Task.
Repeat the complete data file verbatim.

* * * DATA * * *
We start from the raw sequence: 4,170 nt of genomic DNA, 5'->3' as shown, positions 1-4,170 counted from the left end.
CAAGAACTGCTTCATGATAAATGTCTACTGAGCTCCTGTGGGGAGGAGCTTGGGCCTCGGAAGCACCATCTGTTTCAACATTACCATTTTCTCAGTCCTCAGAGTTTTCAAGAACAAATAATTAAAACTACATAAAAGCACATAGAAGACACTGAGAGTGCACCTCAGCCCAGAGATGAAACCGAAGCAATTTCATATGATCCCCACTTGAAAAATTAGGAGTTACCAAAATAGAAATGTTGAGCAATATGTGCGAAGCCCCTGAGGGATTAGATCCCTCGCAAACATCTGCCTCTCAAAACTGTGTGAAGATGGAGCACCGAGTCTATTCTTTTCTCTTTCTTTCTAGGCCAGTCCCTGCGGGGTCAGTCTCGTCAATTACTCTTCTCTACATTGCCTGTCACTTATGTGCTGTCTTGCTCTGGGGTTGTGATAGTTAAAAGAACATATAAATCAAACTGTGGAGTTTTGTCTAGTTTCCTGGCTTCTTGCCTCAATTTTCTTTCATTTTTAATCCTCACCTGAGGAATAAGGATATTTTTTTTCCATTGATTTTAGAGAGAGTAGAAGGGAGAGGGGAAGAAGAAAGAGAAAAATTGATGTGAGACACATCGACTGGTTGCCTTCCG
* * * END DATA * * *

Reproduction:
We start from the raw sequence: 4,170 nt of genomic DNA, 5'->3' as shown, positions 1-4,170 counted from the left end.
CAAGAACTGCTTCATGATAAATGTCTACTGAGCTCCTGTGGGGAGGAGCTTGGGCCTCGGAAGCACCATCTGTTTCAACATTACCATTTTCTCAGTCCTCAGAGTTTTCAAGAACAAATAATTAAAACTACATAAAAGCACATAGAAGACACTGAGAGTGCACCTCAGCCCAGAGATGAAACCGAAGCAATTTCATATGATCCCCACTTGAAAAATTAGGAGTTACCAAAATAGAAATGTTGAGCAATATGTGCGAAGCCCCTGAGGGATTAGATCCCTCGCAAACATCTGCCTCTCAAAACTGTGTGAAGATGGAGCACCGAGTCTATTCTTTTCTCTTTCTTTCTAGGCCAGTCCCTGCGGGGTCAGTCTCGTCAATTACTCTTCTCTACATTGCCTGTCACTTATGTGCTGTCTTGCTCTGGGGTTGTGATAGTTAAAAGAACATATAAATCAAACTGTGGAGTTTTGTCTAGTTTCCTGGCTTCTTGCCTCAATTTTCTTTCATTTTTAATCCTCACCTGAGGAATAAGGATATTTTTTTTCCATTGATTTTAGAGAGAGTAGAAGGGAGAGGGGAAGAAGAAAGAGAAAAATTGATGTGAGACACATCGACTGGTTGCCTTCCG